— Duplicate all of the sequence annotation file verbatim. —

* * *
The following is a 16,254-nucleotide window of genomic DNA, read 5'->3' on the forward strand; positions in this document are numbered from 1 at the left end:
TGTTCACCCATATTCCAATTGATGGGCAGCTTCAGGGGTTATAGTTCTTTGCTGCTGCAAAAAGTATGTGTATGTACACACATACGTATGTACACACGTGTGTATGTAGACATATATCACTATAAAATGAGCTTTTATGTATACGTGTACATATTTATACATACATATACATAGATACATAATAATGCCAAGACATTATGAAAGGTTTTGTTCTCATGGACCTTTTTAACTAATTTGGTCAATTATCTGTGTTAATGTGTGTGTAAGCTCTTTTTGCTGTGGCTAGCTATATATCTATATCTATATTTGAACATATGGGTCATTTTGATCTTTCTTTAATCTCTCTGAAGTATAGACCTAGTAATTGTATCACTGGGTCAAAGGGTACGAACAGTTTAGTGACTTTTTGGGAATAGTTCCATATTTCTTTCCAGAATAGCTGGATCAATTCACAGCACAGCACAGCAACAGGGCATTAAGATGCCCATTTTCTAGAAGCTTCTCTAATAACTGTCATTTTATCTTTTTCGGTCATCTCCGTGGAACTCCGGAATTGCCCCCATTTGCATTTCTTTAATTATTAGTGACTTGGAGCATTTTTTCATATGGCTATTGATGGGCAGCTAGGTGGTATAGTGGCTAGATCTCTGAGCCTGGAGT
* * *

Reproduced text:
The following is a 16,254-nucleotide window of genomic DNA, read 5'->3' on the forward strand; positions in this document are numbered from 1 at the left end:
TGTTCACCCATATTCCAATTGATGGGCAGCTTCAGGGGTTATAGTTCTTTGCTGCTGCAAAAAGTATGTGTATGTACACACATACGTATGTACACACGTGTGTATGTAGACATATATCACTATAAAATGAGCTTTTATGTATACGTGTACATATTTATACATACATATACATAGATACATAATAATGCCAAGACATTATGAAAGGTTTTGTTCTCATGGACCTTTTTAACTAATTTGGTCAATTATCTGTGTTAATGTGTGTGTAAGCTCTTTTTGCTGTGGCTAGCTATATATCTATATCTATATTTGAACATATGGGTCATTTTGATCTTTCTTTAATCTCTCTGAAGTATAGACCTAGTAATTGTATCACTGGGTCAAAGGGTACGAACAGTTTAGTGACTTTTTGGGAATAGTTCCATATTTCTTTCCAGAATAGCTGGATCAATTCACAGCACAGCACAGCAACAGGGCATTAAGATGCCCATTTTCTAGAAGCTTCTCTAATAACTGTCATTTTATCTTTTTCGGTCATCTCCGTGGAACTCCGGAATTGCCCCCATTTGCATTTCTTTAATTATTAGTGACTTGGAGCATTTTTTCATATGGCTATTGATGGGCAGCTAGGTGGTATAGTGGCTAGATCTCTGAGCCTGGAGT